Could Los Angeles lose a black congressional seat?

Rep. Karen Bass’ congress district includes some of the most historically important African American communities in the western United States, including the “Black Beverly Hills” in Ladera Heights, the West Coast rap scene Crenshaw, and the vibrant cultural center of Leimert Park.

But a coincidence of factors – the state’s impending loss of a congressional seat for the first time in its history in the wake of the 2020 census, the declining black population in this part of Los Angeles and Bass’ decision not to seek re-election to Congress as she stands to the mayoral nomination – gives rise to fears that the district will no longer be represented by an African-American as congressional boundaries are redrawn this year.

These concerns were heightened when a state panel released preliminary maps called visualizations last week that placed the Democratic reps. Bass and Maxine Waters – the only other elected black member of Congress from Los Angeles – in the same district, effectively eliminating a minority-led congressman. seat.

There is no doubt that these cards will change; at least three more iterations will be released before the lines are completed in December. But even before the first visualizations were published, there was fear among the residents of these neighborhoods of losing influence.

“I do not want this area to change. This is the only area that black people have in Los Angeles at the moment just to get together and mingle and feel safe,” said Seven Martin, who works at Hot + Cool Cafe in Leimert Park Village, he believes it is imperative that the neighborhood and surrounding areas continue to be represented by black politicians who know the community.

Martin, 30, spoke one recent afternoon at the coffee shop as men were playing reggae music outside, and a health clinic offered free coronavirus tests. Borrowers looked at the shelves at Eso Won Books, shopped for African and Middle Eastern fashion at Queen Aminah’s Clothing, and ate jerk chicken and goat curry at Ackee Bamboo Jamaican Cuisine.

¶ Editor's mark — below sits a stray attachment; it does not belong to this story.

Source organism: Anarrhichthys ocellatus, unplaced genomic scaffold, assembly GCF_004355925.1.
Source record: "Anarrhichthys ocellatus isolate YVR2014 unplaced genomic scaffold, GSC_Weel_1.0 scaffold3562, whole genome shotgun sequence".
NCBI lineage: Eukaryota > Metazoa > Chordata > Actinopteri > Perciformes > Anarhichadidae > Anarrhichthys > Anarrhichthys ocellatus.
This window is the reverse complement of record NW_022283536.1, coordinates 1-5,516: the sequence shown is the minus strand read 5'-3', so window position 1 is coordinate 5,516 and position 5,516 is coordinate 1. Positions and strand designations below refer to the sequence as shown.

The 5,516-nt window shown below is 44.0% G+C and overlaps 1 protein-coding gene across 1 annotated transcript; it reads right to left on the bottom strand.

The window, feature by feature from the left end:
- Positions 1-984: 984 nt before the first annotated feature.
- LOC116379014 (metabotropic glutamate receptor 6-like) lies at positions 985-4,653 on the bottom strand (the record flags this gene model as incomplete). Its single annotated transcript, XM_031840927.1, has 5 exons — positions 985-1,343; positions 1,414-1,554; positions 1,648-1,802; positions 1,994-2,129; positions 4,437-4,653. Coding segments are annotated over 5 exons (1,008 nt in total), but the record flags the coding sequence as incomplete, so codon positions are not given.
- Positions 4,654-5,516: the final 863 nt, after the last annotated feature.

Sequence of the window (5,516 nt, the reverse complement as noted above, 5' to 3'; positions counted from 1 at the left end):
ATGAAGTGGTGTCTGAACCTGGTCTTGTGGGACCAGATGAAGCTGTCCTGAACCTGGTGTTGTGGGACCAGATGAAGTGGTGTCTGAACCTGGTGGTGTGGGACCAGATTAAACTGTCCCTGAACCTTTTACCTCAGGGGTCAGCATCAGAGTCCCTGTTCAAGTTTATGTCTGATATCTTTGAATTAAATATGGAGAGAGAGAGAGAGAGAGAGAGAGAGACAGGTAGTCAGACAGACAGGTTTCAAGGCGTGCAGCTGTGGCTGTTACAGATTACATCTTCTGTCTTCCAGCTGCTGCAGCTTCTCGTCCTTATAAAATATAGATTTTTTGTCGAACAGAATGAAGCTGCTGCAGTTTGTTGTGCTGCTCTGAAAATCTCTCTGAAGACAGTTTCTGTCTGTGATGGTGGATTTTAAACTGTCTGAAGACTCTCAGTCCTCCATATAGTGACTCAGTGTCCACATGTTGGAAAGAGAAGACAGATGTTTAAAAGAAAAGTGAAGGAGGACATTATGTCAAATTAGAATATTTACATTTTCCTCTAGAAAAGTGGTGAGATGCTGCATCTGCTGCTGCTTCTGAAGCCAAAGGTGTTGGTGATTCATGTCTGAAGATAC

The neighborhood is part of California’s 37th Congressional District, which spans communities that vary widely economically and racially, including West Los Angeles, Culver City, Century City, Cheviot Hills, Miracle Mile, Windsor Hills, Ladera Heights, Baldwin Hills and Crenshaw.

Bass, who did not respond to a request for an interview, has represented the district since 2011. It is one of two districts in Southern California represented by African Americans. The other is Waters’ district, which includes parts of Los Angeles and Torrance, as well as the towns of Inglewood, Hawthorne, Lawndale, Gardena, and Lomita.

Each of California’s congressional districts should be home to about 761,000 people, but the 2020 census showed that both of those districts are tens of thousands of residents shy of that number, one of several reasons why their boundaries will change over time. of the redraw once every decade of ongoing district lines.

Latinos are more than black in these districts, although the number of eligible residents varies. In the Bass’s district, the population of voting-age citizens is 28% black and 27% Latino. In the Water district, 28% are black and 35% are Latino.

Rep.  Karen Bass speaks with supporters at kickoff to her campaign as mayor of Los Angeles on October 16th.

Rep. Karen Bass, who was seen speaking to supporters at the kickoff of her Los Angeles mayoral campaign, is retiring from Congress.

(Carolyn Cole / Los Angeles Times / Los Angeles Times)

Given the left-leaning slant in Los Angeles, Democratic incumbents are almost certain to win re-election no matter how the districts are set up. But with Bass retiring and the state losing a congressional seat, there is concern about the opportunities for African-American politicians.

“I hope people do not see her decision not to seek re-election as an easy attempt to either eliminate the district or change it in a way that drastically reconfigures it and reduces its influence,” said State Senator Sydney Kamlager, whose legislative district includes much of Bass’ district.

(Kamlager, 49, has been considered a potential successor to Bass, but she says she has not decided whether she will run for Congress.)

Before the provisional cards were released, concerns about Bass’s district were prompted by another set of cards – submitted by the Mexican U.S. Legal Defense and Education Fund – that some concerns had the potential to leave Waters the only black member of Congress from the Southern California.

MALDEF President Thomas Saenz agreed that Bass’ retirement from Congress is changing the odds.

“I think one can still have two districts where it is possible for black voters to choose candidates for [their] election, he said. “That being said, with Karen Bass’ retirement, there will not be one established in one of these districts – that’s where it’s getting more cumbersome.”